HONG KONG – The 30th anniversary of the Tiananmen Square massacre of at least 10,000 people is significant for several reasons. For one thing, the deadly assault on student-led demonstrators remains a dark and hidden chapter in China’s communist narrative. For another, the Chinese government’s arbitrary exercise of power against its own citizens has not only continued since the massacre, but has also become more methodical, sophisticated, and efficient, with the country’s internal-security budget now officially surpassing its mammoth defense spending. Yet at the same time, this reliance on brute force carries an ominous message for the Chinese Communist Party (CCP) itself.
In a night of carnage on June 3-4, 1989, the Chinese authorities crushed the pro-democracy protests with tanks and machine guns. In Eastern Europe, the democratization push led to the fall of the Berlin Wall just five months later, heralding the end of the Cold War. But the West recoiled from sustaining its post-Tiananmen sanctions against China, thereby paving the way for the country’s dramatic rise.
The West not only glossed over the massacre, but also ignored China’s subsequent excesses and unfair trade practices. U.S. President Donald Trump recently lamented how the United States had aided China’s rise and spawned a “monster”: “[China] took advantage of us for many, many years. And I blame us, I don’t blame them,” Trump said. “I don’t blame [Chinese] President Xi [Jinping]. I blame all of our presidents, and not just President [Barack] Obama. You go back a long way. You look at President [Bill] Clinton, [George W.] Bush — everybody; they allowed this to happen, they created a monster.”
Yet, after a long post-massacre boom, China — the world’s largest, strongest, wealthiest and most technologically advanced autocracy — is entering a period of uncertainty just as it prepares to celebrate a record 70 years of communist rule. (The longest-lasting autocratic system in the modern era, the Soviet Union, survived 69 years.)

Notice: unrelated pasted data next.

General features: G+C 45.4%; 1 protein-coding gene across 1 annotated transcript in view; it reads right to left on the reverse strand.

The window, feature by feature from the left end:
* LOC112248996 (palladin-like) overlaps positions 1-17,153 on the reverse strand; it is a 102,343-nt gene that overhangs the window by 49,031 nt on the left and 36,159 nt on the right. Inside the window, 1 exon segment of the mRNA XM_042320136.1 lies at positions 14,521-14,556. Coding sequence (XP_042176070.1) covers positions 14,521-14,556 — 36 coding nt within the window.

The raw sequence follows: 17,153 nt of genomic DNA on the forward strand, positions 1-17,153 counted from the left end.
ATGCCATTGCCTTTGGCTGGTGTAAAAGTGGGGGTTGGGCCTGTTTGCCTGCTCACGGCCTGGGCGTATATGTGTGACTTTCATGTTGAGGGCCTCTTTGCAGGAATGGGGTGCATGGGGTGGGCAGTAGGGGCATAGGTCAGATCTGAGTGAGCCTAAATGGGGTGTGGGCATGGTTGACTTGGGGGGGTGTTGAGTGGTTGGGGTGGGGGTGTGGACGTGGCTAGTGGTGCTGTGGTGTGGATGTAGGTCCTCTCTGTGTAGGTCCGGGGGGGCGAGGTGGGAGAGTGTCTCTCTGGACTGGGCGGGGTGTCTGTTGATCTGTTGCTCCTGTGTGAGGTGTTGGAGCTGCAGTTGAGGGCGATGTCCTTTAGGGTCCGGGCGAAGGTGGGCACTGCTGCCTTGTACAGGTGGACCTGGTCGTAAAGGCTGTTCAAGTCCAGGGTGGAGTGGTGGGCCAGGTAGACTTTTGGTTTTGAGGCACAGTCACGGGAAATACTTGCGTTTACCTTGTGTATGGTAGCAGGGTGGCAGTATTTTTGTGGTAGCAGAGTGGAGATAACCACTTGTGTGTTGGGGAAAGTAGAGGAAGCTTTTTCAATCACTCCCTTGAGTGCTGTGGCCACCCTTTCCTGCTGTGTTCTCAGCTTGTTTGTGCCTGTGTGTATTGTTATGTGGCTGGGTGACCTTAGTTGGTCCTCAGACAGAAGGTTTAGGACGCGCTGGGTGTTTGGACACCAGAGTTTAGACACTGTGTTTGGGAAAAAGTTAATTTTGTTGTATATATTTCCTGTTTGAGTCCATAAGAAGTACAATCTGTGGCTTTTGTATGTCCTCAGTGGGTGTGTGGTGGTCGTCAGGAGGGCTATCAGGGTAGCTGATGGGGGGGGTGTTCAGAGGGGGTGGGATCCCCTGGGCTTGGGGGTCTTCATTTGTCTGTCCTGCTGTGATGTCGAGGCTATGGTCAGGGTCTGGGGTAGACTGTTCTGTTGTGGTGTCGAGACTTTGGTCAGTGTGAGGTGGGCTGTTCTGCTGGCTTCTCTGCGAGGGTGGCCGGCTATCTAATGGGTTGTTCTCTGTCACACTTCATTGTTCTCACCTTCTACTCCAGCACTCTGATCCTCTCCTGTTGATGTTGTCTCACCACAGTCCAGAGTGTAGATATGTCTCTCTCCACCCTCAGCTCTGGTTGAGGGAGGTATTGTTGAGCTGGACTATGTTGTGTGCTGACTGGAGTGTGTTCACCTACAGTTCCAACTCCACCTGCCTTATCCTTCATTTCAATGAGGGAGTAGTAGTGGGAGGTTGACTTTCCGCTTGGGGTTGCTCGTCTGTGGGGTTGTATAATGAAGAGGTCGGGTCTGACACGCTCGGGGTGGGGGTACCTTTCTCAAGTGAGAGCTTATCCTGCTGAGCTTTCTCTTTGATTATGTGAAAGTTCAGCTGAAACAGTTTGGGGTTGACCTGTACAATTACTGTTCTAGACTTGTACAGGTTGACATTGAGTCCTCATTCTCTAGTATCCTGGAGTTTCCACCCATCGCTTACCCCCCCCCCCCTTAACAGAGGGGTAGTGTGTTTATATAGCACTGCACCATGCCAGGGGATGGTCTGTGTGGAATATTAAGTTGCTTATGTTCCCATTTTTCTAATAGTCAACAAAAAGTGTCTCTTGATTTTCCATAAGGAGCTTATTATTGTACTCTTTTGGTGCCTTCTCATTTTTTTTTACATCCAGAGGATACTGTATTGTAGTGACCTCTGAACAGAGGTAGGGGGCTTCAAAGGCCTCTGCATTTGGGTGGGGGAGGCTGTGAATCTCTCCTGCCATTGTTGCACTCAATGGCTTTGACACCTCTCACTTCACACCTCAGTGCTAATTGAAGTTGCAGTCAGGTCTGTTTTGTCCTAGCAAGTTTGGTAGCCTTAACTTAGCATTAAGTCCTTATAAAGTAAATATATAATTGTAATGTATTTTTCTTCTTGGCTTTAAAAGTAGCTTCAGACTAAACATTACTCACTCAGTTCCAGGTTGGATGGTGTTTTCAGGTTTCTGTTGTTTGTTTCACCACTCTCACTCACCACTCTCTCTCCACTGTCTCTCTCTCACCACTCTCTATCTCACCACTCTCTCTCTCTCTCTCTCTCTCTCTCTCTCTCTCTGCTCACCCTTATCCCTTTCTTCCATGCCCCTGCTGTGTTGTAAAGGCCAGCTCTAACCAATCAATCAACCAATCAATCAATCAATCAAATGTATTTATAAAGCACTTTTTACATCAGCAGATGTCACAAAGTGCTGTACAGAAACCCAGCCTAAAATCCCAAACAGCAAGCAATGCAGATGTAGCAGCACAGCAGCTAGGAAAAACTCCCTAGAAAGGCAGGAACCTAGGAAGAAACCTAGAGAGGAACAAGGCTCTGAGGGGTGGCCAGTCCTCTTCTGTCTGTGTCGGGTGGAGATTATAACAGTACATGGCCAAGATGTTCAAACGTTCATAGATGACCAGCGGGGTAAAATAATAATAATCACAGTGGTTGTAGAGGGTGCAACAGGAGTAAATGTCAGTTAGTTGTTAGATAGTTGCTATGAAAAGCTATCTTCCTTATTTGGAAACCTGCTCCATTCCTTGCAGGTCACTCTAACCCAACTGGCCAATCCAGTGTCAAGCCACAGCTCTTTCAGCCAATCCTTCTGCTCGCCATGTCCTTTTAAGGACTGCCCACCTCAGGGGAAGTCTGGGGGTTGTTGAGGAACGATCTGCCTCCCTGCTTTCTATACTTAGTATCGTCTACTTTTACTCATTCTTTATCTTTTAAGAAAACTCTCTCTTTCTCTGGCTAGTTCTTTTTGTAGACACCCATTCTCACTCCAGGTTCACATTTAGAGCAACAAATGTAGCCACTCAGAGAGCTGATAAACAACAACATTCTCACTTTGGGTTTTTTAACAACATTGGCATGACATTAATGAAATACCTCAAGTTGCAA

China’s many anniversaries in 2019 are making this a politically sensitive year. The Tiananmen Square protests in 1989 were inspired by the watershed May 4, 1919, student demonstrations against Western colonialism at the same site. But whereas Xi recently extolled the May Fourth Movement in a speech marking the centenary of that event, he and the CCP are edgy about the Tiananmen anniversary.
This year also marks the 60th anniversary of a failed uprising in Tibet against Chinese occupation. And it is 10 years since a Uighur revolt killed hundreds in the Xinjiang region, where more than 1 million Muslims have now been incarcerated as part of a Xi-initiated effort to “cleanse” their minds of extremist thoughts. Then, on Oct. 1, the People’s Republic of China will celebrate its 70th birthday.
But the anniversary of the 1989 Tiananmen crackdown is the most portentous for the CCP’s continued monopoly on power. The massacre was carried out because the party has relied on brute force since its inception, including to seize power. During the rule of the PRC’s founder, Mao Zedong, tens of millions died in the so-called Great Leap Forward, the Cultural Revolution and other state-engineered disasters.